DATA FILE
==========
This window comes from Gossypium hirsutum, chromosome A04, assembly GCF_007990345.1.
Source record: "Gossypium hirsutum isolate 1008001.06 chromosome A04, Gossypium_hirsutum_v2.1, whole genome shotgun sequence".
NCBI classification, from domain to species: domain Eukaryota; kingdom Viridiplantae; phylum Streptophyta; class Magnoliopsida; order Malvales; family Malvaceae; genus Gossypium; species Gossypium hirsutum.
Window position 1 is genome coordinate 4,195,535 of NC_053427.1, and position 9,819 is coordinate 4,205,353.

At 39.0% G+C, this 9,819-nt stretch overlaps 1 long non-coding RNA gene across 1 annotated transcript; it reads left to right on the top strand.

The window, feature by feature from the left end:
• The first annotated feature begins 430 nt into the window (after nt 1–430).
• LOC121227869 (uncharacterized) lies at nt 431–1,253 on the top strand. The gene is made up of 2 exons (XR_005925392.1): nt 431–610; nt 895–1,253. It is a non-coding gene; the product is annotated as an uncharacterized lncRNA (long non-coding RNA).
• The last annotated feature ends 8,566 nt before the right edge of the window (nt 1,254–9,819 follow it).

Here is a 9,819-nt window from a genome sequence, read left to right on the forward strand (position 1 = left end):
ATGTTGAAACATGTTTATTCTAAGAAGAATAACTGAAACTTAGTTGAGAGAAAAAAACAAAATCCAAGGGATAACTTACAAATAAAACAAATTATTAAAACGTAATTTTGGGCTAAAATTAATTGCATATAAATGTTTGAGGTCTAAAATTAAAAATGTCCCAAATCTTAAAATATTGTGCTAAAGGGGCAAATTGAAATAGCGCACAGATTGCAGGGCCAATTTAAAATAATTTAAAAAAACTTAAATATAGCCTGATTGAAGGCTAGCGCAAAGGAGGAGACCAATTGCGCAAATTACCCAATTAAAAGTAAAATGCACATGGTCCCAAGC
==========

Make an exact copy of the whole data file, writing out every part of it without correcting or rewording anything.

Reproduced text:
This window comes from Gossypium hirsutum, chromosome A04, assembly GCF_007990345.1.
Source record: "Gossypium hirsutum isolate 1008001.06 chromosome A04, Gossypium_hirsutum_v2.1, whole genome shotgun sequence".
NCBI classification, from domain to species: domain Eukaryota; kingdom Viridiplantae; phylum Streptophyta; class Magnoliopsida; order Malvales; family Malvaceae; genus Gossypium; species Gossypium hirsutum.
Window position 1 is genome coordinate 4,195,535 of NC_053427.1, and position 9,819 is coordinate 4,205,353.

At 39.0% G+C, this 9,819-nt stretch overlaps 1 long non-coding RNA gene across 1 annotated transcript; it reads left to right on the top strand.

The window, feature by feature from the left end:
• The first annotated feature begins 430 nt into the window (after nt 1–430).
• LOC121227869 (uncharacterized) lies at nt 431–1,253 on the top strand. The gene is made up of 2 exons (XR_005925392.1): nt 431–610; nt 895–1,253. It is a non-coding gene; the product is annotated as an uncharacterized lncRNA (long non-coding RNA).
• The last annotated feature ends 8,566 nt before the right edge of the window (nt 1,254–9,819 follow it).

Here is a 9,819-nt window from a genome sequence, read left to right on the forward strand (position 1 = left end):
ATGTTGAAACATGTTTATTCTAAGAAGAATAACTGAAACTTAGTTGAGAGAAAAAAACAAAATCCAAGGGATAACTTACAAATAAAACAAATTATTAAAACGTAATTTTGGGCTAAAATTAATTGCATATAAATGTTTGAGGTCTAAAATTAAAAATGTCCCAAATCTTAAAATATTGTGCTAAAGGGGCAAATTGAAATAGCGCACAGATTGCAGGGCCAATTTAAAATAATTTAAAAAAACTTAAATATAGCCTGATTGAAGGCTAGCGCAAAGGAGGAGACCAATTGCGCAAATTACCCAATTAAAAGTAAAATGCACATGGTCCCAAGC